Green cats eye up new kitty litter

Jun 06, 2011 By Colin Smith
Green cats eye up new kitty litter developed by Imperial researchers
The cat litter has small a amount of absorbent polymer, which is also used in nappies to soak up waste.

(PhysOrg.com) -- Scratching around in the kitty tray could soon be a greener experience for cats in the UK and world-wide, thanks to a new type of low-cost cat litter developed by researchers at Imperial College London, in partnership with a leading supplier of pet products.

Currently, the biggest selling types of cat litter products are low-cost brands that are primarily made from such as bentonite and sepiolite, which are mined and imported from quarries in Mediterranean countries. However, these products have a significant and high product miles because they have to be transported over .

Now, the Imperial team, working with the pet products company Bob Martin, has developed a new type of low-cost cat litter that is made from waste material already available in UK quarries, making the cat litter more sustainable. The new cat litter does not have to be transported far to be either processed or sold, reducing its impact on the environment. It is expected to be available in leading supermarkets from 2012.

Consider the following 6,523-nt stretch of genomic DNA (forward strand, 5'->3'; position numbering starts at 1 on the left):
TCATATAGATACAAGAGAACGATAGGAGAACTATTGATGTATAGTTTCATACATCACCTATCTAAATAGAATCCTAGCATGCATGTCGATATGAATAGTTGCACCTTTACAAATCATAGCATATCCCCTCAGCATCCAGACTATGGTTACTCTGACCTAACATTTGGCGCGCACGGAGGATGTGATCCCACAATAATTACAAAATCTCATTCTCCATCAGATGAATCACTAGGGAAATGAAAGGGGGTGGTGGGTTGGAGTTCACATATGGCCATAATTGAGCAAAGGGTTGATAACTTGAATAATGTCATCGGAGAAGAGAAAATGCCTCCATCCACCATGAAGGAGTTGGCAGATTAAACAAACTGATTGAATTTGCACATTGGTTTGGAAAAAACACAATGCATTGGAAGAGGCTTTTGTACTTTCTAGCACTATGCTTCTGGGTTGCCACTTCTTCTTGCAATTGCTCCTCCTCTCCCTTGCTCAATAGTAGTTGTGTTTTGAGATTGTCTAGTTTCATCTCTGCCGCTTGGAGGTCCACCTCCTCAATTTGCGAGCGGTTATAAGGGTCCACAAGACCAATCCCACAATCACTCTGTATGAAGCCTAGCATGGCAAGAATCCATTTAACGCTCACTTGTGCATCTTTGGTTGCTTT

One of the challenges for the team was to develop cat litter with the absorbent qualities of the minerals used in imported cat litter products.

The researchers had to augment the quarry waste material, which primarily consists of limestone fines, so that it could become more absorbent. The team mixed the with an organic binder and a small amount of absorbent used in nappies to soak up waste. The ingredients were then mixed and dried to produce a granular cat litter product.

Dr. Chris Cheeseman, Department of Civil and Environmental Engineering at Imperial College London, who worked on the project, says:

“Most people would not realise all the stringent tests that all products have to go through before they reach the consumer. Even humble cat litter! We had to develop a product that was absorbent and robust enough so that it didn’t end up as pulverised dust when tipped out of a packet. We even had to make sure that cat litter did not stick to pussy paws and leave cat tracks throughout the house. On a more serious note, it was great working with Bob Martin on this project. We have developed a potentially world leading product that could be manufactured and marketed anywhere in the world where people keep cats.”

The team behind the new cat litter also believes that the engineered granule technology they have created could be adapted for use in a range of other applications including new engineered de-icing grits for roads, soil supplements to increase the efficiency of water irrigation and speciality horticultural products.

Explore further: Chemists eye improved thin films with metal substitution

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